Gone are the days where limited number of companies used to monopolise the provision of broadband services. Today, the number of service providers range household names such as BT which used to dominate the telecommunication service provision, to relative new comers like TalkTalk. They are all competing for the attention of the ordinary consumers, trying to outdo one another not only in the provision of quality service, but the price tag as well.
This of course is a good thing for the consumer. But the abundance of choices is not without its own problem. Customers might get drown in the hype of the individual service providers. This has the potential to make it difficult knowing which service provider is offering a better value for your money in relation to the kind of service suitable for you. So how do you go about choosing the right provider that offers an outstanding service at a competitive price? Certain factors need to be taken into consideration to prevent spending more on service one do not require.
What Type Of Internet User Are You?
The first thing is to know what type of internet user you are. It is easy to oversight this important factor. If it happens one might end up paying for a service that is not really needed. Take for instance, the kind of user who uses the internet only to access emails or watch some odd youtube videos. If such a person wants to get broadband from a provider such as TalkTalk, he may be better off to choose TalkTalk Fast Broadband which comes with 17MB for twenty pounds per month, twelve month contract. But if he decides to go for TalkTalk Faster Fibre Broadband because it has higher MB (38) which costs twenty seven pounds per month with eighteen month contract, he may end up paying more for a higher service he does not actually require. Worse he may be tied up to an eighteen month contract rather than twelve. This will limit him from seeking cheaper option from other providers.
There may as well be other providers who offer the same service as TalkTalk but at a cheaper rate. It is always best to shop around especially if one falls into the Beginner’s Broadband User category. These providers are always trying to out one another. Competition is fierce. So knowledge of what other providers are offering is a recommended sensible practise if the aim is to have a better service at a cheaper rate. But this is not only a beginner’s problem. Heavy Broadband Users also require to shop around to enable them compare what are being offered by competitors, not only to seek cheaper service, but a service that is good with a cheaper price tag.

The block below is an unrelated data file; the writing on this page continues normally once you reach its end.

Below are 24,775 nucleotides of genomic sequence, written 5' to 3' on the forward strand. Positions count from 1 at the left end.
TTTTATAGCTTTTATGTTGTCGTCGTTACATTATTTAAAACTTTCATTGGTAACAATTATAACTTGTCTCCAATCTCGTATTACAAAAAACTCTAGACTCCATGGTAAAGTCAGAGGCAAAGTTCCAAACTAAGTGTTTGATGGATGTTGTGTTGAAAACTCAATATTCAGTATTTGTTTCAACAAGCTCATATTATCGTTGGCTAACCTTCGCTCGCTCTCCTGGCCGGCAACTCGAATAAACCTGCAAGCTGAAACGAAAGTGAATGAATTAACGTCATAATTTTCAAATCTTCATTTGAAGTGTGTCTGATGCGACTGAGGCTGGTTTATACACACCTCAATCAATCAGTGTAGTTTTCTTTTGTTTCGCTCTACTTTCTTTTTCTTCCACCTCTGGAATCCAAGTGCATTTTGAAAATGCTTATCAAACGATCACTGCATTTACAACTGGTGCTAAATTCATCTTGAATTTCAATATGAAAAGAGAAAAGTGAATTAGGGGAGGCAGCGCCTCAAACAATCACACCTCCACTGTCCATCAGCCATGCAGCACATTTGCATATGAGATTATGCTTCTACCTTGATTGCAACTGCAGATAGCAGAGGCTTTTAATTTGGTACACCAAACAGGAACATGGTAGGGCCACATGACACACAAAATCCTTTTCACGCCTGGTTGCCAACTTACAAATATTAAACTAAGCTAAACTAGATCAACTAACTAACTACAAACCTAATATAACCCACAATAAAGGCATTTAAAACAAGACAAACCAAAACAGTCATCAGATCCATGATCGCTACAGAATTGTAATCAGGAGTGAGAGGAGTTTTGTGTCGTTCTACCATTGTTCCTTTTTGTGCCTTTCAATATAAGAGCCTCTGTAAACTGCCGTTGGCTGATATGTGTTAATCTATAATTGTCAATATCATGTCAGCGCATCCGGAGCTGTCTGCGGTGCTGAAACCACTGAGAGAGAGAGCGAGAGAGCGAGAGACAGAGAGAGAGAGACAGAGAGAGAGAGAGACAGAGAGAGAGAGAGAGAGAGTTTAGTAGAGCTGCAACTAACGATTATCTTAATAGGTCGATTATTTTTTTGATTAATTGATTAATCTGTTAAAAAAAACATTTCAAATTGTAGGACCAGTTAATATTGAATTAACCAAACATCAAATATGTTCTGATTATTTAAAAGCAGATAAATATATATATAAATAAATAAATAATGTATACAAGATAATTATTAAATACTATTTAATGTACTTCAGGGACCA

Heavy broadband users such as gamers, people who use internet to stream movies, families especially those with millennial children (who are reputed to see internet as second nature), would find slower download capacity making it difficult to concentrate on the purpose why they have internet in the first place, if they opt for a package much more suitable for the beginners. But that is not the only problem. One needs to know what kind of heavy user he is.
Suitable Broadband Packages
Each provider has more than one package suitable for heavier users. Let us take for example, BT. BT has the following packages for heavy broadband users – (1) BT Infinity Fibre Unlimited Broadband and Calls 52MB, £29.99 per month, twelve month contract. (2) BT Unlimited Fibre Broadband, Calls, and TV Entertainment Plus 52MB, £37 per month, twelve month contract.
The similarities between these two packages are obvious – both are 52MB and they both have calls added. Even the differences seem obvious. In addition to the broadband and calls, one has TV Entertainment; the other does not, which makes the price tag of one higher than the other.
The choice here is simple, one might say. But a heavy user who watches his TV only on terrestrial channels, would be spending on a service he does not need if decides to go for the number two option. It is always best to carefully look at the service one is opting for or else one may find himself stuck with a higher contract where he is paying more because of failure to have that second look.